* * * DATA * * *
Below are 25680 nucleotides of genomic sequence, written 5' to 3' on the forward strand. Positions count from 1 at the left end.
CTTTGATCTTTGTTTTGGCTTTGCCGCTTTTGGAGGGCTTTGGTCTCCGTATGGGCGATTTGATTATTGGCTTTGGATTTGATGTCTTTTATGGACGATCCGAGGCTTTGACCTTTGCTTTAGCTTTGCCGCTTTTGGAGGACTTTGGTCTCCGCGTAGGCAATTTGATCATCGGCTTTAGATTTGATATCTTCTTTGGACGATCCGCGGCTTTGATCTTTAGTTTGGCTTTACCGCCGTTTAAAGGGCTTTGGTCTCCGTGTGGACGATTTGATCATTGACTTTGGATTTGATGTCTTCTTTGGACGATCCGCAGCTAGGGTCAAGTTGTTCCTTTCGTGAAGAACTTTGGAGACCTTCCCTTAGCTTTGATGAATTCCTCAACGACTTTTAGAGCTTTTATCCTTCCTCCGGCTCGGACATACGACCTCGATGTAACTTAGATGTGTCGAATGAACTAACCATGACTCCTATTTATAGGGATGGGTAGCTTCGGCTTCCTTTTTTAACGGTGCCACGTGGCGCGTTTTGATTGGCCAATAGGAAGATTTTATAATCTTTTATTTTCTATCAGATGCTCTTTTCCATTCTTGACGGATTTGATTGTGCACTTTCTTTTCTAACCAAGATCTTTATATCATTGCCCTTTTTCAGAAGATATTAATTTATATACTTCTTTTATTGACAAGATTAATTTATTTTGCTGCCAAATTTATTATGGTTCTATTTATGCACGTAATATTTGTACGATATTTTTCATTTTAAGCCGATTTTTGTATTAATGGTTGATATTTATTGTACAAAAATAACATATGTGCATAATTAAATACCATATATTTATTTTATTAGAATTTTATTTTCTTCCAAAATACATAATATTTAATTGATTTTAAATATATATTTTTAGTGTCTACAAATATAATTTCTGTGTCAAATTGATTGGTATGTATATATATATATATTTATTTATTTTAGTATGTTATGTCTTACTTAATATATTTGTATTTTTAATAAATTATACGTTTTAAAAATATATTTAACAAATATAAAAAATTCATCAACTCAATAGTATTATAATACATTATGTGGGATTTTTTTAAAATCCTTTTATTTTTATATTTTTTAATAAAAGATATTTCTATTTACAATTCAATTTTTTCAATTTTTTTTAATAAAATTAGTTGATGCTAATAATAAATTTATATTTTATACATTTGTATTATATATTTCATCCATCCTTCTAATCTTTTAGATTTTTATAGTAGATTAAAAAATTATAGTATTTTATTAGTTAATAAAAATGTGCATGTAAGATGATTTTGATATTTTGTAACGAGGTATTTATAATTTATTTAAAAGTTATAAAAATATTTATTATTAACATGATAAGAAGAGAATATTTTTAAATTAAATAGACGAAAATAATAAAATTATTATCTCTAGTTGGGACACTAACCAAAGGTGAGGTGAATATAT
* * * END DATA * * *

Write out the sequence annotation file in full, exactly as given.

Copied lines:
Below are 25680 nucleotides of genomic sequence, written 5' to 3' on the forward strand. Positions count from 1 at the left end.
CTTTGATCTTTGTTTTGGCTTTGCCGCTTTTGGAGGGCTTTGGTCTCCGTATGGGCGATTTGATTATTGGCTTTGGATTTGATGTCTTTTATGGACGATCCGAGGCTTTGACCTTTGCTTTAGCTTTGCCGCTTTTGGAGGACTTTGGTCTCCGCGTAGGCAATTTGATCATCGGCTTTAGATTTGATATCTTCTTTGGACGATCCGCGGCTTTGATCTTTAGTTTGGCTTTACCGCCGTTTAAAGGGCTTTGGTCTCCGTGTGGACGATTTGATCATTGACTTTGGATTTGATGTCTTCTTTGGACGATCCGCAGCTAGGGTCAAGTTGTTCCTTTCGTGAAGAACTTTGGAGACCTTCCCTTAGCTTTGATGAATTCCTCAACGACTTTTAGAGCTTTTATCCTTCCTCCGGCTCGGACATACGACCTCGATGTAACTTAGATGTGTCGAATGAACTAACCATGACTCCTATTTATAGGGATGGGTAGCTTCGGCTTCCTTTTTTAACGGTGCCACGTGGCGCGTTTTGATTGGCCAATAGGAAGATTTTATAATCTTTTATTTTCTATCAGATGCTCTTTTCCATTCTTGACGGATTTGATTGTGCACTTTCTTTTCTAACCAAGATCTTTATATCATTGCCCTTTTTCAGAAGATATTAATTTATATACTTCTTTTATTGACAAGATTAATTTATTTTGCTGCCAAATTTATTATGGTTCTATTTATGCACGTAATATTTGTACGATATTTTTCATTTTAAGCCGATTTTTGTATTAATGGTTGATATTTATTGTACAAAAATAACATATGTGCATAATTAAATACCATATATTTATTTTATTAGAATTTTATTTTCTTCCAAAATACATAATATTTAATTGATTTTAAATATATATTTTTAGTGTCTACAAATATAATTTCTGTGTCAAATTGATTGGTATGTATATATATATATATTTATTTATTTTAGTATGTTATGTCTTACTTAATATATTTGTATTTTTAATAAATTATACGTTTTAAAAATATATTTAACAAATATAAAAAATTCATCAACTCAATAGTATTATAATACATTATGTGGGATTTTTTTAAAATCCTTTTATTTTTATATTTTTTAATAAAAGATATTTCTATTTACAATTCAATTTTTTCAATTTTTTTTAATAAAATTAGTTGATGCTAATAATAAATTTATATTTTATACATTTGTATTATATATTTCATCCATCCTTCTAATCTTTTAGATTTTTATAGTAGATTAAAAAATTATAGTATTTTATTAGTTAATAAAAATGTGCATGTAAGATGATTTTGATATTTTGTAACGAGGTATTTATAATTTATTTAAAAGTTATAAAAATATTTATTATTAACATGATAAGAAGAGAATATTTTTAAATTAAATAGACGAAAATAATAAAATTATTATCTCTAGTTGGGACACTAACCAAAGGTGAGGTGAATATAT